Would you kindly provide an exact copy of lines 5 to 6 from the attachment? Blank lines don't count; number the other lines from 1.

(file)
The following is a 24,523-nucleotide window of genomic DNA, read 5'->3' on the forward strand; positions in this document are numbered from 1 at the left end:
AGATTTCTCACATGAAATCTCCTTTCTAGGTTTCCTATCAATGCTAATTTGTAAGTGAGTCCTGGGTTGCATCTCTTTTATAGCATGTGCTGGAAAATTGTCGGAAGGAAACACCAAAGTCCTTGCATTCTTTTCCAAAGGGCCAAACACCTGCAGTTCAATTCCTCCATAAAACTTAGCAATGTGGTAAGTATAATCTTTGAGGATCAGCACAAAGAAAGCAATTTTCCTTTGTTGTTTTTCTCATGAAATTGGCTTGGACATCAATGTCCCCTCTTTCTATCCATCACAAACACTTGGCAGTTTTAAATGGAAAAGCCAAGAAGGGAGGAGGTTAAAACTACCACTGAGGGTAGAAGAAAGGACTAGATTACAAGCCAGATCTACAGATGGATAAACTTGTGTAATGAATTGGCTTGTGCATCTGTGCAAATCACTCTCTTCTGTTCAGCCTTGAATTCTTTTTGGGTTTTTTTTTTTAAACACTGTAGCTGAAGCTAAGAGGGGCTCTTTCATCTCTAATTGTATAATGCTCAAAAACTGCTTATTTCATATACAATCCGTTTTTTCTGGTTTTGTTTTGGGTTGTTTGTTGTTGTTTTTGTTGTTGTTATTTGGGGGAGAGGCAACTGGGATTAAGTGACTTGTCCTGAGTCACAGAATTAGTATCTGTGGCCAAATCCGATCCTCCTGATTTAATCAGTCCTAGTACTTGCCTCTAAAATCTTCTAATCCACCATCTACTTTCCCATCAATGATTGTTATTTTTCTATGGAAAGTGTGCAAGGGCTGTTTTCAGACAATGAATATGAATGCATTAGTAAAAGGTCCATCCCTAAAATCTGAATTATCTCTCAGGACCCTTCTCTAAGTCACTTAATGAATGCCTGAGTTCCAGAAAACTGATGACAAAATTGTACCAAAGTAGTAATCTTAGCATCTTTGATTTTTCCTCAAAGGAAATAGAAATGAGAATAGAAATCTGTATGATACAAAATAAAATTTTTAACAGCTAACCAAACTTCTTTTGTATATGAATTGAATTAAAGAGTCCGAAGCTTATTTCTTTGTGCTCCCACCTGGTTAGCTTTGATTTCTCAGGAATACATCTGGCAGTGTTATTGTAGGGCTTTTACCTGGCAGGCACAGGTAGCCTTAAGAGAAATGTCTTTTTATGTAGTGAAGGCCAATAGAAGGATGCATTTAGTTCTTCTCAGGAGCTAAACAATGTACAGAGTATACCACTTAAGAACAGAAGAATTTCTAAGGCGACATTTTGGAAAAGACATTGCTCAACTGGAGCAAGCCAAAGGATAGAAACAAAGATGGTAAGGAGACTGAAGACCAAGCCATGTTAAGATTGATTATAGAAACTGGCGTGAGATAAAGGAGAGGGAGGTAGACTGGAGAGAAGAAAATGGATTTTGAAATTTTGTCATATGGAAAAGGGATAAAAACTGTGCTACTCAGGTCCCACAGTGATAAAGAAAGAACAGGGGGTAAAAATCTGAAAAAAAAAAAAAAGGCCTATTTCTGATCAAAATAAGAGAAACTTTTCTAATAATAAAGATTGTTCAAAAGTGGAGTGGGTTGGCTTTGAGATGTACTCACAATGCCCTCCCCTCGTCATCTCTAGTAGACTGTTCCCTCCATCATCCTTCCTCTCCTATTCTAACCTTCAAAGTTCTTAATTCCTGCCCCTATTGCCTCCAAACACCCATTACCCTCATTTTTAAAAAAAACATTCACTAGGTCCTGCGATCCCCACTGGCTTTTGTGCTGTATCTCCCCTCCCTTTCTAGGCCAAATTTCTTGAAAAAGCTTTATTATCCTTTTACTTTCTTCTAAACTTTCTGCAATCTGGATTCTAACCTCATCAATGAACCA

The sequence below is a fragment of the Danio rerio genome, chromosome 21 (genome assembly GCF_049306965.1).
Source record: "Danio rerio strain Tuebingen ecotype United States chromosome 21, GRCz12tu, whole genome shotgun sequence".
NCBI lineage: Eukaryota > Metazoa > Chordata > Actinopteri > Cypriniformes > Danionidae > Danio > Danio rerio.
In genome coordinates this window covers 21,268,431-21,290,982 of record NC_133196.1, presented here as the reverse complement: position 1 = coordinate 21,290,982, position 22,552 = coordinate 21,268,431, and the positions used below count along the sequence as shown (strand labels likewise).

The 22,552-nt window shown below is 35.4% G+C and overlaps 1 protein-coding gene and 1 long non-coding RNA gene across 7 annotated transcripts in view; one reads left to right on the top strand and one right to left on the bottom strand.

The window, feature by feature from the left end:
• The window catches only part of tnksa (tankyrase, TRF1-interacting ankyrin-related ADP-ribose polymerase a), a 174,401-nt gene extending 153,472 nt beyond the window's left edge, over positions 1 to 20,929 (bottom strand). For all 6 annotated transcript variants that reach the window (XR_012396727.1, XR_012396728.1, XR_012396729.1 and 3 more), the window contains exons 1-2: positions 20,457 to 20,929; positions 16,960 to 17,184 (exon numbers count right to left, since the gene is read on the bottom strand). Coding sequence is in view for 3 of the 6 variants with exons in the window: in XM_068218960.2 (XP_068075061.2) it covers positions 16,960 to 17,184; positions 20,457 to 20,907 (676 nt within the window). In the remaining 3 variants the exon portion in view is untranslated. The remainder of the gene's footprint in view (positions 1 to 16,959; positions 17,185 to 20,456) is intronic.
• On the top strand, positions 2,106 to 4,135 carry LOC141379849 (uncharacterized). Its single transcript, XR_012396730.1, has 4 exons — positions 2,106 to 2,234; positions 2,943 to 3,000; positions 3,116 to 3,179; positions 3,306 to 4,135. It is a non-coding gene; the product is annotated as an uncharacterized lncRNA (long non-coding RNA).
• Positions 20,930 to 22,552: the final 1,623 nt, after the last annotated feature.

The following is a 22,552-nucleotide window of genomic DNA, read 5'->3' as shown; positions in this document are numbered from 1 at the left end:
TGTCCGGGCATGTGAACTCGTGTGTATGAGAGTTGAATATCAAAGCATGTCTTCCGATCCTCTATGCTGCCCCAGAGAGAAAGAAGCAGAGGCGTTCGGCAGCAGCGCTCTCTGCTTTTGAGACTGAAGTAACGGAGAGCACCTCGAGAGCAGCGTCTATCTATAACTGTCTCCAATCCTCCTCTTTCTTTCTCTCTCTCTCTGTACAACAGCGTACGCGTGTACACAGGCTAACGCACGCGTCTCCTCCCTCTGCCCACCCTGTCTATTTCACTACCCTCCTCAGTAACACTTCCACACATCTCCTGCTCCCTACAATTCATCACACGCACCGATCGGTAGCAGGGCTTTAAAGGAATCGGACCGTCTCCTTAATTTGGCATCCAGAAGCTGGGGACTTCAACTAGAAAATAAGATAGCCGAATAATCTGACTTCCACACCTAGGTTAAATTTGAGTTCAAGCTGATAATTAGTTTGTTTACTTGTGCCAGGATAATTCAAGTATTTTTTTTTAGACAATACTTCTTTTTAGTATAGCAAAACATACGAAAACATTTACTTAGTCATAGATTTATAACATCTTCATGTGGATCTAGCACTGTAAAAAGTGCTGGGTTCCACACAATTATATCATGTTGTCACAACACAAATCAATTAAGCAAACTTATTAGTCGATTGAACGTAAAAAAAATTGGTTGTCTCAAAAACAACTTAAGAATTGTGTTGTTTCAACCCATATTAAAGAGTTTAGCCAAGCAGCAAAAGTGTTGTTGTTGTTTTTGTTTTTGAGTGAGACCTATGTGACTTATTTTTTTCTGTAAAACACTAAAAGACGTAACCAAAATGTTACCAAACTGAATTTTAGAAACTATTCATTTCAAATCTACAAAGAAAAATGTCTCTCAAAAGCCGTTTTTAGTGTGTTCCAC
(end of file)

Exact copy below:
NCBI lineage: Eukaryota > Metazoa > Chordata > Actinopteri > Cypriniformes > Danionidae > Danio > Danio rerio.
In genome coordinates this window covers 21,268,431-21,290,982 of record NC_133196.1, presented here as the reverse complement: position 1 = coordinate 21,290,982, position 22,552 = coordinate 21,268,431, and the positions used below count along the sequence as shown (strand labels likewise).